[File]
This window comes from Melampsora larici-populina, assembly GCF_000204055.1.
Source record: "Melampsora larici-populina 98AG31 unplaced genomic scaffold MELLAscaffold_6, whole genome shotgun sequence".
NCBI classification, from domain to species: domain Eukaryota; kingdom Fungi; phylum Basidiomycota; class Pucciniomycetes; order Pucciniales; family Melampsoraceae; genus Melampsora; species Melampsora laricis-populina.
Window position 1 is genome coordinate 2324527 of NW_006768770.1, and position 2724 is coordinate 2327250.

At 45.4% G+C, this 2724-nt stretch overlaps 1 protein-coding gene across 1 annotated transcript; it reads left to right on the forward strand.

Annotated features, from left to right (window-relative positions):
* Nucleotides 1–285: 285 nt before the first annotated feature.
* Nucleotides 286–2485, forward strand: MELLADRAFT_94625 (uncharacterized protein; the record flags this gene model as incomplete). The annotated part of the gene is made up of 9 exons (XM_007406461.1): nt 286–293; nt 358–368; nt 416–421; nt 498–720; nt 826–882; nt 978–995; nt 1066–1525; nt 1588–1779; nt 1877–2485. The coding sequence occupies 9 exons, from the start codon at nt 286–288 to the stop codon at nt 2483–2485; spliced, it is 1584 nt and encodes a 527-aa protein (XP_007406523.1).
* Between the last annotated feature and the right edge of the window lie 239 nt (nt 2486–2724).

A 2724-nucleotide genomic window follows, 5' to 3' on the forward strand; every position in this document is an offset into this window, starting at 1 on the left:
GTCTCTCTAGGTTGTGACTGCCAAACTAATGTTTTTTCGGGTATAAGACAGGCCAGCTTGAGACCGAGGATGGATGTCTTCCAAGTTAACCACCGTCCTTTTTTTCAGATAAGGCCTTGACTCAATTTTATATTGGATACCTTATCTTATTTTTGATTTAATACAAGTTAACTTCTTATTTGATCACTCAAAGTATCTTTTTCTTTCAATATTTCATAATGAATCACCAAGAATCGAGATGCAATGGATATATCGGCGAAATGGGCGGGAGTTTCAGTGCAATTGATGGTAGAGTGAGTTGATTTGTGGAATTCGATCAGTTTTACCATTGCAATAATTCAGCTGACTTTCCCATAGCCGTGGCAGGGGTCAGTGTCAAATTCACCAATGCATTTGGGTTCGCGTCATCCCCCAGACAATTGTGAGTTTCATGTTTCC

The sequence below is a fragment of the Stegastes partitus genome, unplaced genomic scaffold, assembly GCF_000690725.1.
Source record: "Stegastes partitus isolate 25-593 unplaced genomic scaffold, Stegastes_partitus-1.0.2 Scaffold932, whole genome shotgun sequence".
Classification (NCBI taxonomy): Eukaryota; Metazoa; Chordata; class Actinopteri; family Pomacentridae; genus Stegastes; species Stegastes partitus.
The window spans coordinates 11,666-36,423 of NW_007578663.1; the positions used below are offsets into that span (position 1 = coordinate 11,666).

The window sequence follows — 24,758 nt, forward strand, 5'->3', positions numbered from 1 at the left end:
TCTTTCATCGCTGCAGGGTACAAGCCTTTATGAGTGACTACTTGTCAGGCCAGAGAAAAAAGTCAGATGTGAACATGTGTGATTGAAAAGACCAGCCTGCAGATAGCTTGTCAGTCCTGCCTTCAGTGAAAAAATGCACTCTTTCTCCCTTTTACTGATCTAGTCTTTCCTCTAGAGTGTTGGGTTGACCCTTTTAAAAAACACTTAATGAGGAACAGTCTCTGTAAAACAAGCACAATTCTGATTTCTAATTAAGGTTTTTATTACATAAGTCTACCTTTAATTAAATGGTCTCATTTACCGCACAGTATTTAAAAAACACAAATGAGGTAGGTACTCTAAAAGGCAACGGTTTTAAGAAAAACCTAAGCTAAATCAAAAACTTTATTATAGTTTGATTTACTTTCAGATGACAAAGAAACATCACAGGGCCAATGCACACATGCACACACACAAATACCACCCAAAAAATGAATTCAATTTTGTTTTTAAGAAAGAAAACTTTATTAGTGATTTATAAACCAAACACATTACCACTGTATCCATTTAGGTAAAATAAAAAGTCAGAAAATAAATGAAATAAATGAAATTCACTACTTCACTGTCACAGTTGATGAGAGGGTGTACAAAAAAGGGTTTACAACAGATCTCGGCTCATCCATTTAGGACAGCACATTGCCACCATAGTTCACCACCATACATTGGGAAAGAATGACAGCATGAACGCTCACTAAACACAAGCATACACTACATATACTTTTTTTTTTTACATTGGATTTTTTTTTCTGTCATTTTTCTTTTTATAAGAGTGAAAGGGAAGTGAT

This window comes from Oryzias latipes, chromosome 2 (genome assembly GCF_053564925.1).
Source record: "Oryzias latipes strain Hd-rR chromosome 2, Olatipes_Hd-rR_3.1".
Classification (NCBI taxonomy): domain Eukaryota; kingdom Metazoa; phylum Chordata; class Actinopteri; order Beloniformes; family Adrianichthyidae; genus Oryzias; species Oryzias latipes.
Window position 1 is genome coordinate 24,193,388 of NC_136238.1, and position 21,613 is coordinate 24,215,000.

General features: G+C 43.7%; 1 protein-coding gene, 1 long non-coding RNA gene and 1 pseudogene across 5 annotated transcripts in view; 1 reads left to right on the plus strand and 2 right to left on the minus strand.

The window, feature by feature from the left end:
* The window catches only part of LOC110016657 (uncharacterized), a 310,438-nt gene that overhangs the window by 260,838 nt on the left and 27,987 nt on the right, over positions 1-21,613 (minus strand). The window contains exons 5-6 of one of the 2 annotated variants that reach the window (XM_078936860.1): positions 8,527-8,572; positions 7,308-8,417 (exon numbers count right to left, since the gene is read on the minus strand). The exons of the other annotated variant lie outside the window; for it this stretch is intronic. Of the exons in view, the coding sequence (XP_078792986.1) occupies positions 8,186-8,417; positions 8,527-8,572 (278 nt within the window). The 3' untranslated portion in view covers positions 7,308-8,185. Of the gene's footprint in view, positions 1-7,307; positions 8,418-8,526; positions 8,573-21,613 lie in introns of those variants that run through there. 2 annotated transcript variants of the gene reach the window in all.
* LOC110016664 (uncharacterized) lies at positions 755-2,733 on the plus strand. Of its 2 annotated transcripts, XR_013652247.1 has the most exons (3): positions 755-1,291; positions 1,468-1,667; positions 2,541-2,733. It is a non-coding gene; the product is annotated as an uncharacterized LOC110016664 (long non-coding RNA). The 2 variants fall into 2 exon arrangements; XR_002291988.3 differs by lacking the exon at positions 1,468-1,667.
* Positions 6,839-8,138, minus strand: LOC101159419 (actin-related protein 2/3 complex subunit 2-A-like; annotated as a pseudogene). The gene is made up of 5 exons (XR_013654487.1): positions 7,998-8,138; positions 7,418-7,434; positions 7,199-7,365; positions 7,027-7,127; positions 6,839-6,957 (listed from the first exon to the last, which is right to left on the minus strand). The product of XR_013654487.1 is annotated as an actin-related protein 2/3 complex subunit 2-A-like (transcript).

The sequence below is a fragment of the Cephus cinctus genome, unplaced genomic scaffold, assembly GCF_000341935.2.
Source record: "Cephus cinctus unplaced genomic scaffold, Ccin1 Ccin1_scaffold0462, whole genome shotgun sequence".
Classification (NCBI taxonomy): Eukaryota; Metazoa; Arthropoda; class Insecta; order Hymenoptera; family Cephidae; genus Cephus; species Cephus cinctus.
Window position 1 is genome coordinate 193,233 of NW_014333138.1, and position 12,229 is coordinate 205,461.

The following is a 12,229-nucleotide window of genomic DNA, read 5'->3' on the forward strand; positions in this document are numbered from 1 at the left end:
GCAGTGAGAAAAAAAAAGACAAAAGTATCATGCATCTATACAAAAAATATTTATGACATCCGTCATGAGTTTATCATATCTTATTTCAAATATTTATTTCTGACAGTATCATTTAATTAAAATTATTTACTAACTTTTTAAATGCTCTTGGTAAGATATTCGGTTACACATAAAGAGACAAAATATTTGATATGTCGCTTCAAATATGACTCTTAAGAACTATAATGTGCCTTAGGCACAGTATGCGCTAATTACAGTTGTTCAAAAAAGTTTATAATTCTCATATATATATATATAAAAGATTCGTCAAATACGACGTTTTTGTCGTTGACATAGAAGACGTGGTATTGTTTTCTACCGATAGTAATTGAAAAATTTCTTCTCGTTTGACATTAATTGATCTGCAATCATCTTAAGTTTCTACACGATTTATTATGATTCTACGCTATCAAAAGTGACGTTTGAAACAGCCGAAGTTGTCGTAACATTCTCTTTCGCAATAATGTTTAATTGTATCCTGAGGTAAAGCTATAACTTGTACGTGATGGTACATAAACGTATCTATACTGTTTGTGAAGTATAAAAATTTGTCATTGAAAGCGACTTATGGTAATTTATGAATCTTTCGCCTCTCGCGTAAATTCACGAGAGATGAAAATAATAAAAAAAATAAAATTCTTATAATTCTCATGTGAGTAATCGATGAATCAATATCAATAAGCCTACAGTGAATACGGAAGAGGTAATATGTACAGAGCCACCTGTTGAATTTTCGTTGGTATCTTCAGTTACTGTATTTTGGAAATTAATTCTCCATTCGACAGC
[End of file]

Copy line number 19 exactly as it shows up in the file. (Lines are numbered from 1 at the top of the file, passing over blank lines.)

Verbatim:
Source record: "Oryzias latipes strain Hd-rR chromosome 2, Olatipes_Hd-rR_3.1".